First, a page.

Also, it happens sometimes. People just explode. Natural causes.
posted by togdon at 9:03 PM on October 31, 2011 [2 favorites]


Repo Chick, previously.
posted by rajbot at 9:07 PM on October 31, 2011


I watched Repo Man every time it came on tv when I was a kid.
One time, my parents were gone so I made a batch of lemon bars (you know, the gooey lemon shit over a cookie crust with powdered sugar on top) except I added enough food coloring to make it a fluorescent green mess. tasted good though.
I was a weird kid.

I've probably said this here before, but when I saw Bubba Hotep for the first time, I told my wife that it was part of a triptych with Repo Man. I have been looking for the third movie ever since.

This past Tuesday, I was driving across the plains in the middle of the night, trying to escape the snow storm that was supposed to be hitting Denver. Somewhere near Limon, I put on the soundtrack to Repo Man. Memories. That album . . . Whenever I get to Reel Ten, I have to look at the night sky. Been that way for years. I always seem to listen to it at night.

Ain't no other movie like Repo Man. Not for a disaffected child of the Eighties.
posted by Seamus at 9:08 PM on October 31, 2011 [5 favorites]


Just call me Otto, that is the story of my life from 1984. Well, sort of. Some of the major scenes were filmed in front of my old artist's loft and all around my neighborhood around downtown LA. I was friends with a lot of the crew and the actors. I watch it and see the scenes I lived in every day. Except a bit different. It is so weird seeing a scene and thinking, "hey that's my front door right behind where they're putting the dead body on a bus bench, but there has never been a bus bench there."
posted by charlie don't surf at 9:26 PM on October 31, 2011 [3 favorites]


Ain't no other movie like Repo Man. Not for a disaffected child of the Eighties.

True, so very true. Also a gateway to getting ones somewhat nervous foot into the deep dark underground, the hardcore scene and all that other wonderful stuff. I am amazed sometimes at just how well this flick holds up and how it still nails that sensation of finding something way cool that was previously unknown.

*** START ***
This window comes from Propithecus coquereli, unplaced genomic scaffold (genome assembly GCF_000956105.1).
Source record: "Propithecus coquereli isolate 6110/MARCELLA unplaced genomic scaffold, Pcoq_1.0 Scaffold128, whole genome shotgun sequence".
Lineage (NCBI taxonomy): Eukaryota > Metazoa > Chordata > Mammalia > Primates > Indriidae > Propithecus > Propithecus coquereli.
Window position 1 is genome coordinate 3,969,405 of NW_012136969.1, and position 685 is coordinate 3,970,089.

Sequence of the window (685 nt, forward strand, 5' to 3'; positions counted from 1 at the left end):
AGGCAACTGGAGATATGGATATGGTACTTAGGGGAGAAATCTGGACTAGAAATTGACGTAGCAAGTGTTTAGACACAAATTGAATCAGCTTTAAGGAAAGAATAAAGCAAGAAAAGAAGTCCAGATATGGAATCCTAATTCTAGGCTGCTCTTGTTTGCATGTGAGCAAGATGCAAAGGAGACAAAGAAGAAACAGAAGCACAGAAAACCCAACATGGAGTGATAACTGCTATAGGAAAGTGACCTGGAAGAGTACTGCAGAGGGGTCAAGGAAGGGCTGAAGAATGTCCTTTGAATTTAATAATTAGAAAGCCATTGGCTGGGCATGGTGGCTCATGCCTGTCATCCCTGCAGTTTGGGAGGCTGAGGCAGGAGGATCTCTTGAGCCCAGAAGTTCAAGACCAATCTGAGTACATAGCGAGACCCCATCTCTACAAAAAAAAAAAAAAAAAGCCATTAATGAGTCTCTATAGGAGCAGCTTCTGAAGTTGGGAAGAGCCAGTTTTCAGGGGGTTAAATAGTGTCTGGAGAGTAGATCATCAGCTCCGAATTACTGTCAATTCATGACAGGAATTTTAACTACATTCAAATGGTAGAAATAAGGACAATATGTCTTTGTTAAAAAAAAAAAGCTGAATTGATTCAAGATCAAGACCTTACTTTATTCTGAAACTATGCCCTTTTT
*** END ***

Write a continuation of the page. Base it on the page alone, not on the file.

posted by Phlegmco(tm) at 9:29 PM on October 31, 2011 [1 favorite]


"Ordinary fucking people. I hate 'em!"

To put it context. Harry Dean Stanton (all cranked up on speed, of course) is driving around with young Otto, spitting out the Repo Man code. Meanwhile, there's been a fender-bender in the distance and it looks like there's going to be a fight -- a couple of people in tennis whites facing down somebody else.

Harry Dean shakes his head, delivers his line. "Ordinary fucking people. I hate 'em!"

And the thing is, for me, maybe 25 at the time, a product of a very ordinary upbringing, that was kind of a turning point -- an awakening. I HATED the ordinary world I'd come from with a fucking passion, and REPO MAN (like the punk rock that fueled it) gave voice and focus to that hatred ... in a kind of beautiful way. Within a year or two, my crowd were referring to the mid/late 80s as The Winter Of Hate (twenty long years since the Summer Of Love when we'd all been little kids). Not that there wasn't any love in the 80s. Of course there was. Just as there was hate in the 60s. But you couldn't really make sense of the 80s and your place in the scheme of it all (in North America anyway) until you owned your HATE.
posted by philip-random at 9:56 PM on October 31, 2011 [8 favorites]


Get in the car boy
Put your seatbelt on
I never ride with anyone unless they're wearing a seatbelt
That's one of my rules...
posted by Auden at 10:05 PM on October 31, 2011


I find it odd, realizing that I have never seen Repo Man despite being the exact right age and demographic... downloading it now, thanks as always for the Easter eggs MetaFilter!
posted by Meatbomb at 10:10 PM on October 31, 2011


I wasn't alive in 1984 but I love Repo Man. Maybe it helps if you were there, but you didn't have to be.
posted by troublesome at 10:27 PM on October 31, 2011


One of the hallmarks of truly great art is that it seems as fresh today as when it was first made. That holds for the brilliant Repo Man as much as it does Blonde on Blonde, Gnossienne 1 or Macbeth. The amazing thing about it in retrospect is that Cox never produced anything which came close to matching it. One hit wonder or wasted talent?
posted by joannemullen at 10:43 PM on October 31, 2011


Sid & Nancy was pretty good d if you don't agree then you speak bollocks.
posted by Horselover Phattie at 10:58 PM on October 31, 2011 [2 favorites]


Sid & Nancy was pretty good d if you don't agree then you speak bollocks.